DNA test solves 30-year-old cold case

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Officials announced a 30-year-old cold case has been solved Wednesday when a DNA test identified human remains discovered by a fisherman decades ago.

Alleghany County Sheriff Kevin Hall said during a press conference that bones found near the Jackson River in Virginia belong to Michael Perdue.

According to The Roanoke Times, authorities believe the boy drowned in May 1985 while fleeing a gas station in Covington that he or a friend may have firebombed. He was 17 years old at the time.

At the sheriff's side at the time of the announcement was Wally Perdue, who was holding the box of his younger brother Michael's ashes. The family plans to take the box back to Ann Arbor, Michigan, to finally lay him to rest.

"A brother's love never dies," Wally Perdue told reporters at the press conference. "Thank y'all. Let's go home, Michael."

The Perdue boys barely knew their parents. Their father abandoned them early in life, and their mother died of a brain hemorrhage a while after, The Roanoke Times reports.

They were sent to live with their grandmother, and soon the boys were constantly getting into trouble.

"We were wild ones," Wally Perdue to The Roanoke Times. "We walked every inch of these mountains. We didn't do no evil, but we did a little bad."

According to Hall's account, Michael Perdue was at a gas station in Covington when it was firebombed, and he fled with a second teenager who was later arrested.

A summary of the case from the sheriff's office obtained by The Roanoke Times says Michael Perdue tried to get away by swimming across the river, but he did not make it and he drowned.

Since no body was found at the time, Hall said at the press conference that a flood in 1985 might have swept his remains onto the riverbank, where it was later recovered by two fisherman.

Hall told authorities at the press conference that authorities immediately had a theory about the remains.

"For 30 years, everybody thought it was Michael," he said."We're a small area, and he was the only missing person. Most people at the time had a pretty good guess."

By the time they had worked up the theory, though, he said family members had moved away and authorities could not find anyone to help them solve the case.

For decades, the unidentified remains were kept in storage at the medical examiner's office -- until the U.S. Marshals Service, National Missing and Unidentified Person System, the FBI's forensic anthropology services and other agencies decided to revisit the case.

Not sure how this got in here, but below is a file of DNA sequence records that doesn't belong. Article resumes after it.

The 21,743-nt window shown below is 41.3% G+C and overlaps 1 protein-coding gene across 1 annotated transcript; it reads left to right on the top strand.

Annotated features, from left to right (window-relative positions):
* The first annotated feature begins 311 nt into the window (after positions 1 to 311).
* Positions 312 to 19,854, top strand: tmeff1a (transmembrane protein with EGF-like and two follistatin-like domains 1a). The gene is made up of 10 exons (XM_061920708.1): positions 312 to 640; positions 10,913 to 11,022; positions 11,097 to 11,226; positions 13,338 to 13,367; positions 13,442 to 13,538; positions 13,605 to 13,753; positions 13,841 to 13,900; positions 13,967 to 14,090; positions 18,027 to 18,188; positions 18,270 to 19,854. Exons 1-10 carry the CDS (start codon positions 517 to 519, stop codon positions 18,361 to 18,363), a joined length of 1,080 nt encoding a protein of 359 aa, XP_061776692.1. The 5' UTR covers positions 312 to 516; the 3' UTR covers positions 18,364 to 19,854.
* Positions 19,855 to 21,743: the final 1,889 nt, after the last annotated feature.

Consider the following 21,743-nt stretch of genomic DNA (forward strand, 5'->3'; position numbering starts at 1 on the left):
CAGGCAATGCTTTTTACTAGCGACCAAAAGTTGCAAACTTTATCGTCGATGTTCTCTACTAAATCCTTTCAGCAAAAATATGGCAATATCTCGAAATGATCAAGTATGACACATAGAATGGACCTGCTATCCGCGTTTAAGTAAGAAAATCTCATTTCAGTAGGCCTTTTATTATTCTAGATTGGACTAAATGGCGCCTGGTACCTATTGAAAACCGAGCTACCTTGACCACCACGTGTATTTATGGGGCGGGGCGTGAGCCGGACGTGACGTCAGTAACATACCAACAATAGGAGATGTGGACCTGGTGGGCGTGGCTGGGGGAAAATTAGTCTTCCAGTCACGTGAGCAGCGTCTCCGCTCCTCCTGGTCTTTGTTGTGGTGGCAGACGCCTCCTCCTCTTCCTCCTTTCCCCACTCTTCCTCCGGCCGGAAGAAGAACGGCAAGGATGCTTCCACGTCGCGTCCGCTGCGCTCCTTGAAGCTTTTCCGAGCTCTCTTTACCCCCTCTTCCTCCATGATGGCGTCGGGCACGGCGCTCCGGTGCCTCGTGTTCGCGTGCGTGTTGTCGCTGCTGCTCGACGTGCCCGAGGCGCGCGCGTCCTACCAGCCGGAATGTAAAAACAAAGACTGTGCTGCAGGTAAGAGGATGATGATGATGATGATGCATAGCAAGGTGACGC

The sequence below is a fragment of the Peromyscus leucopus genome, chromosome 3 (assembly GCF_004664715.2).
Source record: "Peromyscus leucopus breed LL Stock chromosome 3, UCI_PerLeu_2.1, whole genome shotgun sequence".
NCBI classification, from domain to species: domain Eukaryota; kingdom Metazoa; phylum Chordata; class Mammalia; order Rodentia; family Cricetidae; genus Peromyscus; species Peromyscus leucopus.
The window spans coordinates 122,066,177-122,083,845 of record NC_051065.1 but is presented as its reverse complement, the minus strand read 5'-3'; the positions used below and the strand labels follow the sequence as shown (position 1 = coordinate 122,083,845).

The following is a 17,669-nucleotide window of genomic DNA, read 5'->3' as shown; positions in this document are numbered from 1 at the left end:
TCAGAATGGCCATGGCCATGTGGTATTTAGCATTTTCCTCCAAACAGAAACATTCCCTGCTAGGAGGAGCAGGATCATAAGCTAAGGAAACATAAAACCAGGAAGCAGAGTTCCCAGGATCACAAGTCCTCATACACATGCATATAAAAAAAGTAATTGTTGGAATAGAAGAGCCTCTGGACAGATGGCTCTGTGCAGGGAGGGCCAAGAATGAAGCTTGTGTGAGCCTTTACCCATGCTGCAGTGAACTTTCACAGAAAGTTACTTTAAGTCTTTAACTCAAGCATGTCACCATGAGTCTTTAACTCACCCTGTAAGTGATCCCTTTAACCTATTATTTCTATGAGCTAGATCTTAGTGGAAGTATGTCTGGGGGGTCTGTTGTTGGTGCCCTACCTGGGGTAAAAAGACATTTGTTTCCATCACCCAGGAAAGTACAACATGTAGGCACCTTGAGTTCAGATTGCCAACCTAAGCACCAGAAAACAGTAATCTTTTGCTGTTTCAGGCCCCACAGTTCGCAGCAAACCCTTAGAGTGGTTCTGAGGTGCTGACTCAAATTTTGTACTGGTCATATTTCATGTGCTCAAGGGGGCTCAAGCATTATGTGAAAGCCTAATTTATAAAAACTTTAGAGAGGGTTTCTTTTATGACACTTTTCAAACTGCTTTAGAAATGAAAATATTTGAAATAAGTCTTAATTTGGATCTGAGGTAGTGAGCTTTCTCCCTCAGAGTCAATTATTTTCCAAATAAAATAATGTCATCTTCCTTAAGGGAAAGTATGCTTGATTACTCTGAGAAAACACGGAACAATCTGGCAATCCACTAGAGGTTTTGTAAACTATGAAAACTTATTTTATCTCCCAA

They worked up a three-dimensional image of what the missing person would have looked like based on what they gathered from the skull, but that didn't help much.

What finally cracked the case was Y-STR testing -- a type of DNA test that examines the Y chromosome that is passed unchanged from fathers to sons, according to The Roanoke Times.

Since Michael Perdue's father was no where to be found, authorities searched for his brother, Wally Perdue.

When they found him in August, they also found the answer to a 30-year-old mystery.

Hall announced the results Wednesday with tears in his eyes, The Roanoke Times reports.

"This is a great day to be wearing a badge," Hall said at the press conference.

Wally Perdue said at the press conference that his family accepts that his brother drowned.

"I feel that his spirit is still walking this earth. And now that we're laying him to rest, he can go home with the rest of his family."

See photos from other similar cases:

Notable cold cases throughout history
See Gallery
Notable cold cases throughout history
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 The site where 6 year old JonBenet Ramsey was killed in Boulder, Colorado, 1996. (Photo by Karl Gehring/Liaison)
** FILE **Rap star Tupac Shakur spits in the direction of reporters as he leaves state Supreme Court in New York, in this July 5, 1994, file photo. Shakur died on Sept. 13, 1996, the victim of a drive-by shooting. (AP Photo/Bebeto Matthews/FILE)
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Donna Norris poses next to a photo of her daughter Amber Hagerman, January 4, 2011, who was kidnapped 15 years ago while riding a bicycle near Norris mother's home in Arlington, Texas on January 13, 1996. (Richard W. Rodriguez/Fort Worth Star-Telegram/MCT via Getty Images)

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